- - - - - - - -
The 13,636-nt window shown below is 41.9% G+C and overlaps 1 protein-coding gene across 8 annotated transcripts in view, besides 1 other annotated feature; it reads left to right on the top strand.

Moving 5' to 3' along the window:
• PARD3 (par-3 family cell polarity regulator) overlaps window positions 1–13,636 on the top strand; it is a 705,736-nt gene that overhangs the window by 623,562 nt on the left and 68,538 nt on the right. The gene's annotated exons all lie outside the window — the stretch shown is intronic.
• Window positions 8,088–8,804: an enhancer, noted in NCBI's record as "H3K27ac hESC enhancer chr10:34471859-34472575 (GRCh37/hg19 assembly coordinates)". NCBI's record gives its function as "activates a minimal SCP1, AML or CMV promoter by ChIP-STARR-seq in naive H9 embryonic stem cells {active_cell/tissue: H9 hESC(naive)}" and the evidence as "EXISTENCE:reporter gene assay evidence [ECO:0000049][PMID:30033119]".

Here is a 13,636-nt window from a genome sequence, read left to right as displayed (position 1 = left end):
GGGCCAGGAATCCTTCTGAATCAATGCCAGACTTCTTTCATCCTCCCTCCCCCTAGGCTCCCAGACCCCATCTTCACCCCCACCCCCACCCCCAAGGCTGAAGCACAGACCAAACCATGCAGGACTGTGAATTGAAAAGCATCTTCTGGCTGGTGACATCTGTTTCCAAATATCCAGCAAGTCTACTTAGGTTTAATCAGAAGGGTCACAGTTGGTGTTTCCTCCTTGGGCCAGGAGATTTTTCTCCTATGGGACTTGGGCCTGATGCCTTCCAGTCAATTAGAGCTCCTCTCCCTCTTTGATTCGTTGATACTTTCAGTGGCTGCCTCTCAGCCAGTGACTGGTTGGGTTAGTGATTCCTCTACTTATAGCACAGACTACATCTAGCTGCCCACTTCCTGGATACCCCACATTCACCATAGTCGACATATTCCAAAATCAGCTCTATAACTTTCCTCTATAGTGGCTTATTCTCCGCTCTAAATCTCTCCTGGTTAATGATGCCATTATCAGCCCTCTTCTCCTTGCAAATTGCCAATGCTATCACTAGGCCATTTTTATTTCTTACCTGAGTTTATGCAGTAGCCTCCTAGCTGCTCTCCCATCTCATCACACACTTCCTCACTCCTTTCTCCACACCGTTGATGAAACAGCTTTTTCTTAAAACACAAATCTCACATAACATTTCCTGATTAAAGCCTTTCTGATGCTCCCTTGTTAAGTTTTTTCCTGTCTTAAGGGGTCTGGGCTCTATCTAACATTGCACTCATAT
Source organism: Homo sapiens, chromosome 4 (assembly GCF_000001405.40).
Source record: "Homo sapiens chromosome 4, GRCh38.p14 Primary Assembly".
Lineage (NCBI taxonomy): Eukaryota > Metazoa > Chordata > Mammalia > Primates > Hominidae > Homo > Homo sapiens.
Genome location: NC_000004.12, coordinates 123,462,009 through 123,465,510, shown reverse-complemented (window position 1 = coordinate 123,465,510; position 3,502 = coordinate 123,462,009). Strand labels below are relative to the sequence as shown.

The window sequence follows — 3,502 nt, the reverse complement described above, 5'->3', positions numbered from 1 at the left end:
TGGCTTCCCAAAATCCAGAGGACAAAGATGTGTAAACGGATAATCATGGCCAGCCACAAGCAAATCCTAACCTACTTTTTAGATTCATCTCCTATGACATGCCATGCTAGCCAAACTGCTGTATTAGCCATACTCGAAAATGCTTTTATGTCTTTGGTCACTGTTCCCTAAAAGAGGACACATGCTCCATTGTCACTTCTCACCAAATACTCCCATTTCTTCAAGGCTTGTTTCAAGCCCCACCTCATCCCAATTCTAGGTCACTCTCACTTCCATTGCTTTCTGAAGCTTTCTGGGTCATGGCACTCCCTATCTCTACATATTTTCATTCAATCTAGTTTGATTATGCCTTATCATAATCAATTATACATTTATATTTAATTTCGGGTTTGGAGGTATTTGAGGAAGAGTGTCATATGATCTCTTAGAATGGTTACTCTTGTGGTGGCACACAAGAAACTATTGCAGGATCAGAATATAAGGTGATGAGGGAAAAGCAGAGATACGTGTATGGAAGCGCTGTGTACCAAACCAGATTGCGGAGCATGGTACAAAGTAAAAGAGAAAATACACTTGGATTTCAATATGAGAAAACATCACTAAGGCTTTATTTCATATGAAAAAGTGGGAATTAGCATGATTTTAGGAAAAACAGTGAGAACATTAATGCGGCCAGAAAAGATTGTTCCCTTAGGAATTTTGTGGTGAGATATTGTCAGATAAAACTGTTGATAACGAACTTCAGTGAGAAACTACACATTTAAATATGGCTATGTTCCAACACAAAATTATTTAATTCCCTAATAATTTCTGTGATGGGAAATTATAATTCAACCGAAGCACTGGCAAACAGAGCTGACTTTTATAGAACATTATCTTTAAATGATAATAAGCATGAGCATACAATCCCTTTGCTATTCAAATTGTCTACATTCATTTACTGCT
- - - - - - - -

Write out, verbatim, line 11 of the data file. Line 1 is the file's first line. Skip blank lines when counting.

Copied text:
The window sequence follows — 3,502 nt, the reverse complement described above, 5'->3', positions numbered from 1 at the left end: